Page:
Mitto on the Street – Los Angeles

Welcome back to Mitto on the Street; today, we’re in Los Angeles, taking in a beautiful summer day from a public golf course in Venice Beach. We wanted to enjoy […]

Welcome back to Mitto on the Street; today, we’re in Los Angeles, taking in a beautiful summer day from a public golf course in Venice Beach. We wanted to enjoy the weather and learn how local Angelenos use omnichannel communications in their daily lives. Hopefully, we’ll make some birdies (or, realistically, some pars) while hearing about use cases that are helping actual people. FORE!

Small Business – Direct to Consumer: Marketing

 

First, we meet Jonathan. Jonathan is a beekeeper from Orange County and has been making his own brand of honey for over 40 years. In addition to local farmers markets, John distributes in Los Angeles grocery stores (such as Von’s and Ralph’s) and finally got into Whole Foods about seven years ago.

 

Jonathan: It was a massive deal for me when I first got into Whole Foods. I spent those first six months cultivating relationships in stores, merchandising, and doing everything I could to incentivize local stores to feature and push my product. It worked very well; I would see the monthly sales reports, and the trends were always up and to the right. When Amazon took over, however, I lost the ability to do all of this. They wanted me to pay to see analytics, I wasn’t allowed in stores in an official capacity, and Whole Foods was incentivized to push its own private-label honey. Lately, I’ve been spending a lot more time in the farmer’s markets and on my website, where I’m trying to build a more direct-to-consumer approach.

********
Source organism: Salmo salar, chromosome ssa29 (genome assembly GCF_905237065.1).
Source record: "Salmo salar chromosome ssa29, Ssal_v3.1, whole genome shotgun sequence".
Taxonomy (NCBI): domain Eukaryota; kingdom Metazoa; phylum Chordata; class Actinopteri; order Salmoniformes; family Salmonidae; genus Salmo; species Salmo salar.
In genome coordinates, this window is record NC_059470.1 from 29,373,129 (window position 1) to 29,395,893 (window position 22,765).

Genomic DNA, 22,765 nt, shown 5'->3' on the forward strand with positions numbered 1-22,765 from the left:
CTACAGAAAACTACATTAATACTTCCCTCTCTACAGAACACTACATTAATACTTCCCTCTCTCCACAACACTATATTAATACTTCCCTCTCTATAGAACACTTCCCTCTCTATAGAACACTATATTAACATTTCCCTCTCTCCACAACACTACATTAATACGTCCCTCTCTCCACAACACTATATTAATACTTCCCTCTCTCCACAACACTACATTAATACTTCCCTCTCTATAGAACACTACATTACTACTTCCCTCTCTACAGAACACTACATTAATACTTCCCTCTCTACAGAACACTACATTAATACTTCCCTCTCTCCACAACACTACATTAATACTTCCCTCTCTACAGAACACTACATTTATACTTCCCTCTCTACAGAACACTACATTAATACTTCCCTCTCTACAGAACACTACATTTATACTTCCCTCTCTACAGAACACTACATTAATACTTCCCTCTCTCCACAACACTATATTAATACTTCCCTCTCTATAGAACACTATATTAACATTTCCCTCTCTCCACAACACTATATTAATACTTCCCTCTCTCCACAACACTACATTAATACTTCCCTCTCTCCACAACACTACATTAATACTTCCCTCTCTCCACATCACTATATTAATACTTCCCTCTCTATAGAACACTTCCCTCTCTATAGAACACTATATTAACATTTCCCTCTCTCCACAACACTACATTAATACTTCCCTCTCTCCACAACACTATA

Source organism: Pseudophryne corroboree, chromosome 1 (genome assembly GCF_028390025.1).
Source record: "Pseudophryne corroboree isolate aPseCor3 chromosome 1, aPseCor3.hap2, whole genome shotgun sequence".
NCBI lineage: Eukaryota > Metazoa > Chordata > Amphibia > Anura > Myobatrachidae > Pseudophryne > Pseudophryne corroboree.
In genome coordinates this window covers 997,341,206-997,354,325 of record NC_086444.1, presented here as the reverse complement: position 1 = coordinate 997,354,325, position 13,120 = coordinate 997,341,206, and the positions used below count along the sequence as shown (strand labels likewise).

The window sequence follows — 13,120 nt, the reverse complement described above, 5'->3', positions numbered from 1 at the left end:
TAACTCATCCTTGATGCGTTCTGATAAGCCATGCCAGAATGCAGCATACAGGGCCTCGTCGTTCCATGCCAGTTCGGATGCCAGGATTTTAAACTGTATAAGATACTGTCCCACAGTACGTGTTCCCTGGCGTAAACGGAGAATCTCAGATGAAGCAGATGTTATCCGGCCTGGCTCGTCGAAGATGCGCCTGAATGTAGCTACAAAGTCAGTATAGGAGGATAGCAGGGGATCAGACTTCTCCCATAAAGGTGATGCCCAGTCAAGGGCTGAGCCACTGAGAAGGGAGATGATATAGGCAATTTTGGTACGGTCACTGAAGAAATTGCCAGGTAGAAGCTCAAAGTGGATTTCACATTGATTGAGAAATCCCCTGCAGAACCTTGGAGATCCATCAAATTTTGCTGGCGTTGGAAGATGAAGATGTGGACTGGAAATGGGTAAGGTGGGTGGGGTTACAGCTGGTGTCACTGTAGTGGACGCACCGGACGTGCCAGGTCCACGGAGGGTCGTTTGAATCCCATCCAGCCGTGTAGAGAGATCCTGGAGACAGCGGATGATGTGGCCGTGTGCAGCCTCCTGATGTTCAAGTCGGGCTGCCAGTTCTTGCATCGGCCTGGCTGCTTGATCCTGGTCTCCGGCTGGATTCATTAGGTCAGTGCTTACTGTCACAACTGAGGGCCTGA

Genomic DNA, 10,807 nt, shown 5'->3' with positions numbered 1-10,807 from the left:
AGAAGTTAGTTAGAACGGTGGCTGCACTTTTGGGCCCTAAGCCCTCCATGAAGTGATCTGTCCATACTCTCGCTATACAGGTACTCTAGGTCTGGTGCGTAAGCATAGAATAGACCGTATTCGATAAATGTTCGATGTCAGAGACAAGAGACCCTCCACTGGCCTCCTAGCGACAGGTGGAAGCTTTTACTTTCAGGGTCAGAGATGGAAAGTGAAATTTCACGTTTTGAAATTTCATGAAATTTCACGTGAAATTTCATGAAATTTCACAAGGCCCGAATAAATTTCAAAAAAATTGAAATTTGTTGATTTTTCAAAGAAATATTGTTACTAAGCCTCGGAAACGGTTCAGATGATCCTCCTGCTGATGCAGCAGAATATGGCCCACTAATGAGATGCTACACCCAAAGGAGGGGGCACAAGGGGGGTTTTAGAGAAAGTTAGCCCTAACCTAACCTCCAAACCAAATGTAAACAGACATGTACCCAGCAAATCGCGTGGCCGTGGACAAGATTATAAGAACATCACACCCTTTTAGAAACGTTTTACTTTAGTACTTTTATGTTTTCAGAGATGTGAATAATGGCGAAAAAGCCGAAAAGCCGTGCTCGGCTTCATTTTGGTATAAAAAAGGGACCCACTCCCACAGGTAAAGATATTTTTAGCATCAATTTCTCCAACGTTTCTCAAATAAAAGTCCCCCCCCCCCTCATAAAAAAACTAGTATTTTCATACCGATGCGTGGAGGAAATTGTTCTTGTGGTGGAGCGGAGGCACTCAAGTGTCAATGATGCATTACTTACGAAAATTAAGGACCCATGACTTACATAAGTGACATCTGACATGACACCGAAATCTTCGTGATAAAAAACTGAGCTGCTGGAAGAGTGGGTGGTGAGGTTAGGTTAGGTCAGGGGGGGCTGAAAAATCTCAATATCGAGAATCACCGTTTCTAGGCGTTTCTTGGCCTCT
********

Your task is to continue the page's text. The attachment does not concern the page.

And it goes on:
Mitto: How is omnichannel communication helping with these efforts, and what channels are you leveraging?

 

Jonathan: Farmers’ Markets operate as a more personal customer experience. I can chat with individual customers and do tastings, but I can also build a contact list. I have people sign up and opt-in to my SMS database, where I can then send notes about restocks, new flavors, and our upcoming farmers market schedule. The goal is to eventually get them to order from my website because that is much more scalable than selling at a market.

 

Mitto: And once you can get these customers onto your web platform, what additional ways are you able to support customers with omnichannel?

 

Jonathan: Once I have folks on my website, I’m also asking them to opt-in to SMS, but now we’re providing order tracking and support; also, smaller grocery stores that are interested in my products can get notifications about wholesale pricing. Just like I’m using multiple communication channels to speak to customers, I’m using multiple sales channels to build my business. You know, I started pretty small selling out of the back of my truck 40 years ago, but with these newer communication channels, I’ve been able to expand to 12 states, and I’m hoping to go national by the end of next year. I even send cart abandonment reminders and holiday specials now. I’m trying to make honey the thoughtful gift of 2023; someone can always use a jar of honey!